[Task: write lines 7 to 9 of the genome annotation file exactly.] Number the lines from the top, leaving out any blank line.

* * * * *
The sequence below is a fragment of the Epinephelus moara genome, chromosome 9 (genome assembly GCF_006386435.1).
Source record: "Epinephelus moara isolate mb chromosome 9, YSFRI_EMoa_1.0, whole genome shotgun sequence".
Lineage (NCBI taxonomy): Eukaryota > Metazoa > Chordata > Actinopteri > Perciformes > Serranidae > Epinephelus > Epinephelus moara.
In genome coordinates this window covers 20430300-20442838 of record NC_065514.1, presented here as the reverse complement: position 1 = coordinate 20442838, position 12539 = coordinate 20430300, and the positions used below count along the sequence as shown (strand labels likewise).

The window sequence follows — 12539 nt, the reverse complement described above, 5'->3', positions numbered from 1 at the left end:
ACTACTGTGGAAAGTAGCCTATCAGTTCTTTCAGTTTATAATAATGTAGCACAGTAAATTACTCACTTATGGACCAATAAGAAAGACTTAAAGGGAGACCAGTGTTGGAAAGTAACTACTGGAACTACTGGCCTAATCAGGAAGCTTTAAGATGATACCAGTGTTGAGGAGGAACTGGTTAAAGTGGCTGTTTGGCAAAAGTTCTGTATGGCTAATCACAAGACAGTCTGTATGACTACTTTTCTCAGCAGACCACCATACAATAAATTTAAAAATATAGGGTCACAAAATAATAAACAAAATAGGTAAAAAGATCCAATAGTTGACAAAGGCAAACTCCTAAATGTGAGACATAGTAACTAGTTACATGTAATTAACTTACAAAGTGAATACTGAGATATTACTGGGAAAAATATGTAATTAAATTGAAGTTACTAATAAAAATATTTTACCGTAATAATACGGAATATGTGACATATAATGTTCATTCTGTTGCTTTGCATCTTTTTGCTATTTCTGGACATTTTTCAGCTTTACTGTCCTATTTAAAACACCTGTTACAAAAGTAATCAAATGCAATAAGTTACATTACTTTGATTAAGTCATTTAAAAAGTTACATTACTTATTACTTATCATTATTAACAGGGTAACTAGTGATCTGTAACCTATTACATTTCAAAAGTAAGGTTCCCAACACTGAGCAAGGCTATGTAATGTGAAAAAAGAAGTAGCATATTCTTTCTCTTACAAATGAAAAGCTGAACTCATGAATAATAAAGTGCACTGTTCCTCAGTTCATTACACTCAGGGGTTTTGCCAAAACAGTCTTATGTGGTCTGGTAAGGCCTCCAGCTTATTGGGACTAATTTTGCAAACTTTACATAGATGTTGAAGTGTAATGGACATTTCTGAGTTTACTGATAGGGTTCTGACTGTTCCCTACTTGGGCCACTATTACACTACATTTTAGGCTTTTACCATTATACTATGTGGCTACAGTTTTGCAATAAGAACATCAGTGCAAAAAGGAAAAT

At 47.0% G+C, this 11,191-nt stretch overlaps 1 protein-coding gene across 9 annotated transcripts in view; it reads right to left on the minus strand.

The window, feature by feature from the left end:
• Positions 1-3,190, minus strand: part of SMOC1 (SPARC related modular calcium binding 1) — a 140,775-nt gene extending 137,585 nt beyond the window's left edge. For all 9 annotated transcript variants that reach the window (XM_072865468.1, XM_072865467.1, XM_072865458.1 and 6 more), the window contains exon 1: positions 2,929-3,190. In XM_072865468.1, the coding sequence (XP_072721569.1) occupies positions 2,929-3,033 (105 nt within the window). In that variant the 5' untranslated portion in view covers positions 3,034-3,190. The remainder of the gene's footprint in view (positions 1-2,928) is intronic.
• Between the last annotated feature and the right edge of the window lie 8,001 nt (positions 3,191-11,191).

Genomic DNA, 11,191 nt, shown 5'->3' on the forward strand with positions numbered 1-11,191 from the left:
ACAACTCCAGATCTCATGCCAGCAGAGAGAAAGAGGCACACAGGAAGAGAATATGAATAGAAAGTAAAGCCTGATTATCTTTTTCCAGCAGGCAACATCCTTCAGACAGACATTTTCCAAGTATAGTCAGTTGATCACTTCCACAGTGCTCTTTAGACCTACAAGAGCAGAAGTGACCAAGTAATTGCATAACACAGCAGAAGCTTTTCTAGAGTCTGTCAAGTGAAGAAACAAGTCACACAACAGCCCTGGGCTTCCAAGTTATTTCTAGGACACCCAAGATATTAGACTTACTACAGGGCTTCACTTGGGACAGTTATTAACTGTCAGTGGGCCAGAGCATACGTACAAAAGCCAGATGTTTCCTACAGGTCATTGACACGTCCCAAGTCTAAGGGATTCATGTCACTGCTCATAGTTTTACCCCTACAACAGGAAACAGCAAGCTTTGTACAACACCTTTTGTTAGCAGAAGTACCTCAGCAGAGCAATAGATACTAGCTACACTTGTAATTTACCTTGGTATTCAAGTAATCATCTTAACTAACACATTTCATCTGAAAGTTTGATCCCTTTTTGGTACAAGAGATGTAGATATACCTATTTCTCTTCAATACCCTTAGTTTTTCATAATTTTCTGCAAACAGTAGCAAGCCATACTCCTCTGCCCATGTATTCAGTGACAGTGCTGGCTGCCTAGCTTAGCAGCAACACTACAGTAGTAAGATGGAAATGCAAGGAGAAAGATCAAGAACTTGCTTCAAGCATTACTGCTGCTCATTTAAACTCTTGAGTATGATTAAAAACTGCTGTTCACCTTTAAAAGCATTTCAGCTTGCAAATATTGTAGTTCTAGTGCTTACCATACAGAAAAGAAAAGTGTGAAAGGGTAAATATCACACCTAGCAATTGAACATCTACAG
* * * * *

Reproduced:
At 47.0% G+C, this 11,191-nt stretch overlaps 1 protein-coding gene across 9 annotated transcripts in view; it reads right to left on the minus strand.

The window, feature by feature from the left end:
• Positions 1-3,190, minus strand: part of SMOC1 (SPARC related modular calcium binding 1) — a 140,775-nt gene extending 137,585 nt beyond the window's left edge. For all 9 annotated transcript variants that reach the window (XM_072865468.1, XM_072865467.1, XM_072865458.1 and 6 more), the window contains exon 1: positions 2,929-3,190. In XM_072865468.1, the coding sequence (XP_072721569.1) occupies positions 2,929-3,033 (105 nt within the window). In that variant the 5' untranslated portion in view covers positions 3,034-3,190. The remainder of the gene's footprint in view (positions 1-2,928) is intronic.